According to the Humane Society of the United States, you should avoid ingredients like alcohol, bleach, hydrogen peroxide or chemical compounds that contain the word "phenol."

"A gentle baby shampoo and water will do the trick," says Ochoa. "Just like hand-washing protocol for people, wash your pet's paws for 20 seconds before rinsing off." She also recommends applying coconut oil on their paws if you notice any itching or dryness.

As far as dog-bathing goes, it's generally advised to do it at least once a month (although frequency may depend on the type of coat they have). When in doubt, use your judgement; if they're dirty or start to smell, it's probably time for a bath.

How does social distancing with work for pets?

Owners should not let their pets interact with people or other animals outside the household, according to CDC guidelines. If you have cats, keep them indoors when possible. Dogs should be walked on a leash and maintain a distance of at least six feet from other people or animals.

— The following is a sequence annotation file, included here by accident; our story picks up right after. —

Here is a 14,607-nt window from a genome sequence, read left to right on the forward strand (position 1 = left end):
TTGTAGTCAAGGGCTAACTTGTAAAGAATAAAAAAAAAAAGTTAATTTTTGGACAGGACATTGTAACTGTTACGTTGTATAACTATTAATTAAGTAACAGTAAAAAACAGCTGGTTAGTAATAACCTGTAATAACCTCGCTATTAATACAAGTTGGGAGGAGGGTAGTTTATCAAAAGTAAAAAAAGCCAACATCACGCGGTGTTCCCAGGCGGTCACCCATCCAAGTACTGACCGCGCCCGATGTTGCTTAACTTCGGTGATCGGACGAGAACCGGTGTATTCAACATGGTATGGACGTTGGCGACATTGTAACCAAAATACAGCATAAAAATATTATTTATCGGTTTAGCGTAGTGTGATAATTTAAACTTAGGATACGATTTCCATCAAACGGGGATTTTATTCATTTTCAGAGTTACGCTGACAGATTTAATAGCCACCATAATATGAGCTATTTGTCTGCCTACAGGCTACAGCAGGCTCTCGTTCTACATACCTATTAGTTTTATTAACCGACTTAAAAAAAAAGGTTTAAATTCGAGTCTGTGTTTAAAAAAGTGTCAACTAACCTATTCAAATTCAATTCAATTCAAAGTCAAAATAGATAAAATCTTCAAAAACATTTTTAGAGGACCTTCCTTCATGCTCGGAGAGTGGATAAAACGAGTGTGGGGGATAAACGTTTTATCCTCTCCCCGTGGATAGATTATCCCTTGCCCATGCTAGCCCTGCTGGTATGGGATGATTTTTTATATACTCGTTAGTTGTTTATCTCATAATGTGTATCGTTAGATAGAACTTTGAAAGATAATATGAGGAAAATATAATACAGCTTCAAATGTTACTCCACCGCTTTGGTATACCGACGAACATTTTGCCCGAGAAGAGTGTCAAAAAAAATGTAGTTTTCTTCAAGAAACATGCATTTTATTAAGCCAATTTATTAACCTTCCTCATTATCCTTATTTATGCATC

Even though we don't know for certain whether the virus can be transmitted from pets to humans — or vice versa, owners should avoid taking their pets to public places where a large number of people gather, says Dr. Gary Richter, a veterinarian and medical director of Montclair Veterinary Hospital in Oakland, California.

"Going to a dog park, for example, might expose an owner to another owner who is infected with Covid-19," he tells CNBC Make It.

What if I (or a family member) gets sick?